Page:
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This Retail Giant Just Announced a $75 Million Investment in Virtual Care

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One of the big developments in health care this year has been the emergence of telehealth, or virtual care. As more people are staying home to avoid contracting the coronavirus, they’re opting to do more day-to-day things remotely. And it’s not just online shopping, even visits to the doctor can now be done via an app. The growing popularity of these virtual visits is what’s propelled stocks like Teladoc and Well Health (TSX:WELL) to astronomical heights this year. Teladoc’s stock is up over 130% thus far in 2020, while Well Health shares have increased by 350%.

Given the hype and the strong demand for virtual care, more and more companies are jumping into it and expanding their offerings. The latest one is Loblaw Companies (TSX:L). On September 15, the company announced that its subsidiary, Shoppers Drug Mart, would be investing $75 million in Maple Corporation, a virtual care provider in Canada. Although the percentage of ownership wasn’t specified in the press release, it stated that Shoppers would have a “material minority stake.”

Loblaw stated in the release that it will be an important step forward for Shoppers, aiming “to provide a seamless experience for patients as they move between virtual and in-person care.” Maple and Shoppers are already familiar with one another. Currently, Maple’s virtual care is available in 160+ Shoppers locations in B.C.

While this is a relatively modest investment into virtual care (Teladoc is currently at a market capitalization of US$16 billion), it’s a step towards advancing Shoppers’s services, which can help add value for its patients.

The impact of this moves goes beyond just Loblaw

The move into telehealth is an important one for Loblaw. It ensures that the company is adapting to patients’ changing wants and needs. While the demand for virtual care is high during the COVID-19 pandemic, these trends could be here to stay, especially as people get more used to them and more comfortable using telehealth.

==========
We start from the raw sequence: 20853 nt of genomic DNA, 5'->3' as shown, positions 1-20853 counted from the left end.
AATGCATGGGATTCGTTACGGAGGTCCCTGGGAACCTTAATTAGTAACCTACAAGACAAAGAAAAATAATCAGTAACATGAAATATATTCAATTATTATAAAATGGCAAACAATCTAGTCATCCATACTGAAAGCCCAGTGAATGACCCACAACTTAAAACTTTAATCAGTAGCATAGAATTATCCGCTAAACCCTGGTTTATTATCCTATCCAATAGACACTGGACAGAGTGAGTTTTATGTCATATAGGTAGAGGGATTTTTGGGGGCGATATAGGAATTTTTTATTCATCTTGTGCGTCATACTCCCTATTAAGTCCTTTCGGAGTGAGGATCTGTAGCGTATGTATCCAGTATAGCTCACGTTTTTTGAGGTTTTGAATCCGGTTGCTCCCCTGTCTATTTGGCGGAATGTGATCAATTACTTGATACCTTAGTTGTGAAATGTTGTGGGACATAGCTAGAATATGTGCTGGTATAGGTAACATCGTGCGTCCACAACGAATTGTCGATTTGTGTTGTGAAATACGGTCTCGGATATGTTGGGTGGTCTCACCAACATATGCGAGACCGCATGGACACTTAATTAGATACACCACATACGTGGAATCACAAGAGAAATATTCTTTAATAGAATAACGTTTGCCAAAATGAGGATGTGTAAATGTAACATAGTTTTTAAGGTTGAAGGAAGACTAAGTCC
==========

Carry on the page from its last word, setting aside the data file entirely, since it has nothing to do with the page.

It also intensifies the growing competition in the industry. Teladoc serves customers in Canada, and Well Health is looking to expand its capabilities in North America as well, recently announcing a US$14 million investment in U.S.-based telehealth provider Circle Medical.

The advantage that Shoppers has is that it’s a trusted name in Canada. New and lesser-known companies don’t have the same rapport with Canadians, which could pose a challenge to a company like Well Health. The Vancouver-based company is coming off a record quarter where revenue of $10.6 million grew 43% year over year. While Well Health’s VirutalClinic+ service has been busy, at times booking more than 1,000 patients per day, the risk is, those numbers could be down amid more competition, especially from a big name like Shoppers. And a slowing growth rate could spell trouble for its soaring share price.

Does this make Loblaw stock a buy?

The investment into Maple isn’t going to lead to significant growth for Loblaw, at least there’s no reason to believe it will at this point. Last year, Loblaw’s sales grew by 2.9%. And with $48 billion in annual revenue, a modest $75 million investment isn’t likely to generate billions of extra revenue for Loblaw (if it did, it would be one heck of an investment).

Loblaw is still a safe stock, and focusing more on telehealth helps minimize a potential loss of patients, but it likely won’t do much for its long-term growth. The stock isn’t any more of a buy than it was before the deal. It remains a good long-term buy, but you shouldn’t invest in it because of this latest news.

This article represents the opinion of the writer, who may disagree with the “official” recommendation position of a Motley Fool premium service or advisor. We’re Motley! Questioning an investing thesis — even one of our own — helps us all think critically about investing and make decisions that help us become smarter, happier, and richer, so we sometimes publish articles that may not be in line with recommendations, rankings or other content.

Fool contributor David Jagielski has no position in any of the stocks mentioned. The Motley Fool owns shares of and recommends Teladoc Health.

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